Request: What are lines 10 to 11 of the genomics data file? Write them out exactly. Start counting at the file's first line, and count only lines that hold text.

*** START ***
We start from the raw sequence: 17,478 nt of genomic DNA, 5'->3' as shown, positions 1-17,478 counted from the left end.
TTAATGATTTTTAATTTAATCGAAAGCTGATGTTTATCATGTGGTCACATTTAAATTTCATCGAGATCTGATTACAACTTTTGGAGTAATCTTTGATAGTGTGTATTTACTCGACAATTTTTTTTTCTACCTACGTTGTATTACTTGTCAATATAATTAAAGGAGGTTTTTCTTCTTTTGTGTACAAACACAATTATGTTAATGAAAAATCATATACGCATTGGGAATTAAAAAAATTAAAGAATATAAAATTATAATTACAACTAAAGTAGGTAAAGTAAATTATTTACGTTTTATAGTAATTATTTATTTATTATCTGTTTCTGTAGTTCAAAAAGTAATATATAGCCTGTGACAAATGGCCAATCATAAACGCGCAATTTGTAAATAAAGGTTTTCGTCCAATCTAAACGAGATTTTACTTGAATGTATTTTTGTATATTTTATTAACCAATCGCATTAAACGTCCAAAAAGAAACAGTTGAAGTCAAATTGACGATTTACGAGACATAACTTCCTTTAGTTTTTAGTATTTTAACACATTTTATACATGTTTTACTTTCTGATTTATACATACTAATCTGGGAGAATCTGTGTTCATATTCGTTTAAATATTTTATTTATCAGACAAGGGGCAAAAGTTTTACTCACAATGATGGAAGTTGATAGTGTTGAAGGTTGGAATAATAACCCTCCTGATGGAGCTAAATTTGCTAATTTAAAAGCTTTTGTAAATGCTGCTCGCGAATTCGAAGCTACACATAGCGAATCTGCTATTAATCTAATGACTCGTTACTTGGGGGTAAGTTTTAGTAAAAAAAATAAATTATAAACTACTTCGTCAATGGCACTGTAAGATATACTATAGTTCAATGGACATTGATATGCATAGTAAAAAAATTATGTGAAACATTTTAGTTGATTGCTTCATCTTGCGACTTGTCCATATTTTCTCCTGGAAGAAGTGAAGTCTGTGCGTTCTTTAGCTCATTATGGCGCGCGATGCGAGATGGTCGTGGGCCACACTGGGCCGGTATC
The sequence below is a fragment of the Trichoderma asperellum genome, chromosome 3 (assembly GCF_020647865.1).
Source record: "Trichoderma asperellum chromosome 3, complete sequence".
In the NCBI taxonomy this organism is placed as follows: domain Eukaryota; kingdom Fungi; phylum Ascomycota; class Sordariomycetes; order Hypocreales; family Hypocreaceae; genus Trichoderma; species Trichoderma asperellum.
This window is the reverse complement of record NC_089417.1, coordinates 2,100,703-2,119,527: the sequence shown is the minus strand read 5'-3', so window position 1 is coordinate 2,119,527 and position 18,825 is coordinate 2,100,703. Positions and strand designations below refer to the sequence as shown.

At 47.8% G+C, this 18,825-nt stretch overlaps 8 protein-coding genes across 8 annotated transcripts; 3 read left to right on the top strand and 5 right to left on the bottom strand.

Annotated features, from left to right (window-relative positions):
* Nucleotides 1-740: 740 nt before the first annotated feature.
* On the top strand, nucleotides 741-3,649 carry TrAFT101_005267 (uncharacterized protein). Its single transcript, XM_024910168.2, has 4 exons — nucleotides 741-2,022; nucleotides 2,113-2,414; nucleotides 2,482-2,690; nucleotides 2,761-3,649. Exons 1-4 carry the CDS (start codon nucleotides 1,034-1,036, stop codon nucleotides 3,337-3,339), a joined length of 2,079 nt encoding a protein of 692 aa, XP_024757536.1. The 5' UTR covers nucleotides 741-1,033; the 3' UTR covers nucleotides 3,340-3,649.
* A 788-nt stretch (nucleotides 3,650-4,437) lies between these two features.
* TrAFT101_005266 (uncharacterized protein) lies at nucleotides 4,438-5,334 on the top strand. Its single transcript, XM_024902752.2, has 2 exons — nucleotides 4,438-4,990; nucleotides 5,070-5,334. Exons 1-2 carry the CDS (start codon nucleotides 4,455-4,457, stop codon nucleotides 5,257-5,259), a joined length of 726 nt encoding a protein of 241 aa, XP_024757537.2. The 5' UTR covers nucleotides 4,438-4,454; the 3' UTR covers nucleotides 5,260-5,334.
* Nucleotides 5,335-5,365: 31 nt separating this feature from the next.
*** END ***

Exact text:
* On the top strand, nucleotides 741-3,649 carry TrAFT101_005267 (uncharacterized protein). Its single transcript, XM_024910168.2, has 4 exons — nucleotides 741-2,022; nucleotides 2,113-2,414; nucleotides 2,482-2,690; nucleotides 2,761-3,649. Exons 1-4 carry the CDS (start codon nucleotides 1,034-1,036, stop codon nucleotides 3,337-3,339), a joined length of 2,079 nt encoding a protein of 692 aa, XP_024757536.1. The 5' UTR covers nucleotides 741-1,033; the 3' UTR covers nucleotides 3,340-3,649.
* A 788-nt stretch (nucleotides 3,650-4,437) lies between these two features.